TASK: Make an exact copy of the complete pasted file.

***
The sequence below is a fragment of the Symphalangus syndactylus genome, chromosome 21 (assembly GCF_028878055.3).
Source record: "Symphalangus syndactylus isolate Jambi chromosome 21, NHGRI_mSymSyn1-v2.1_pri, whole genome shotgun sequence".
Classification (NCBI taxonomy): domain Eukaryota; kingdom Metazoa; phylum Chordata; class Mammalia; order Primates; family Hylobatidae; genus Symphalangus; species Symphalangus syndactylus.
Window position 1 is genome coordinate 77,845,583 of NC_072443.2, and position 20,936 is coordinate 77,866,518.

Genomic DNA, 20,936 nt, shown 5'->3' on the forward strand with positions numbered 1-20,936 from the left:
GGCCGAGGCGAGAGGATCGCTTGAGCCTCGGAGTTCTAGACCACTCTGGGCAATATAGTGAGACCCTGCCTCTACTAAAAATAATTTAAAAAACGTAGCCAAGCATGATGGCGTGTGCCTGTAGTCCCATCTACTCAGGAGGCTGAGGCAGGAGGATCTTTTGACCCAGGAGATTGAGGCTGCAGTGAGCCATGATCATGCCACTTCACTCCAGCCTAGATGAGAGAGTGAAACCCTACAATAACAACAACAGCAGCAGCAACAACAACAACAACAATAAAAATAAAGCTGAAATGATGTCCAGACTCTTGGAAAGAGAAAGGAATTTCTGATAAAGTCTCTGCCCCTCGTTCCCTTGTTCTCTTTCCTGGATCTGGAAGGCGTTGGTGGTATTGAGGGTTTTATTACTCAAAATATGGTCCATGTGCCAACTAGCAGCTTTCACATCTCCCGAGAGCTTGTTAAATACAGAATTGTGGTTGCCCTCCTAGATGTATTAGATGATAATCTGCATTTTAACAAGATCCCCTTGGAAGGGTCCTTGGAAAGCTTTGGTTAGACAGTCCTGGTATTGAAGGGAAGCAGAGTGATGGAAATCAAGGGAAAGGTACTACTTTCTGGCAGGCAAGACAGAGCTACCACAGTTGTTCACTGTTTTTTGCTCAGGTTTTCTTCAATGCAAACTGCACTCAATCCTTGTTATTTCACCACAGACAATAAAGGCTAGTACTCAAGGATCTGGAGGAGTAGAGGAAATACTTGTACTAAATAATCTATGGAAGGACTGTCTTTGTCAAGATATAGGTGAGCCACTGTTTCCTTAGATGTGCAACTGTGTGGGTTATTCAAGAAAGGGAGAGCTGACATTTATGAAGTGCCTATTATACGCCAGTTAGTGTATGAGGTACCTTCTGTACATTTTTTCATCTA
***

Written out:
The sequence below is a fragment of the Symphalangus syndactylus genome, chromosome 21 (assembly GCF_028878055.3).
Source record: "Symphalangus syndactylus isolate Jambi chromosome 21, NHGRI_mSymSyn1-v2.1_pri, whole genome shotgun sequence".
Classification (NCBI taxonomy): domain Eukaryota; kingdom Metazoa; phylum Chordata; class Mammalia; order Primates; family Hylobatidae; genus Symphalangus; species Symphalangus syndactylus.
Window position 1 is genome coordinate 77,845,583 of NC_072443.2, and position 20,936 is coordinate 77,866,518.

Genomic DNA, 20,936 nt, shown 5'->3' on the forward strand with positions numbered 1-20,936 from the left:
GGCCGAGGCGAGAGGATCGCTTGAGCCTCGGAGTTCTAGACCACTCTGGGCAATATAGTGAGACCCTGCCTCTACTAAAAATAATTTAAAAAACGTAGCCAAGCATGATGGCGTGTGCCTGTAGTCCCATCTACTCAGGAGGCTGAGGCAGGAGGATCTTTTGACCCAGGAGATTGAGGCTGCAGTGAGCCATGATCATGCCACTTCACTCCAGCCTAGATGAGAGAGTGAAACCCTACAATAACAACAACAGCAGCAGCAACAACAACAACAACAATAAAAATAAAGCTGAAATGATGTCCAGACTCTTGGAAAGAGAAAGGAATTTCTGATAAAGTCTCTGCCCCTCGTTCCCTTGTTCTCTTTCCTGGATCTGGAAGGCGTTGGTGGTATTGAGGGTTTTATTACTCAAAATATGGTCCATGTGCCAACTAGCAGCTTTCACATCTCCCGAGAGCTTGTTAAATACAGAATTGTGGTTGCCCTCCTAGATGTATTAGATGATAATCTGCATTTTAACAAGATCCCCTTGGAAGGGTCCTTGGAAAGCTTTGGTTAGACAGTCCTGGTATTGAAGGGAAGCAGAGTGATGGAAATCAAGGGAAAGGTACTACTTTCTGGCAGGCAAGACAGAGCTACCACAGTTGTTCACTGTTTTTTGCTCAGGTTTTCTTCAATGCAAACTGCACTCAATCCTTGTTATTTCACCACAGACAATAAAGGCTAGTACTCAAGGATCTGGAGGAGTAGAGGAAATACTTGTACTAAATAATCTATGGAAGGACTGTCTTTGTCAAGATATAGGTGAGCCACTGTTTCCTTAGATGTGCAACTGTGTGGGTTATTCAAGAAAGGGAGAGCTGACATTTATGAAGTGCCTATTATACGCCAGTTAGTGTATGAGGTACCTTCTGTACATTTTTTCATCTA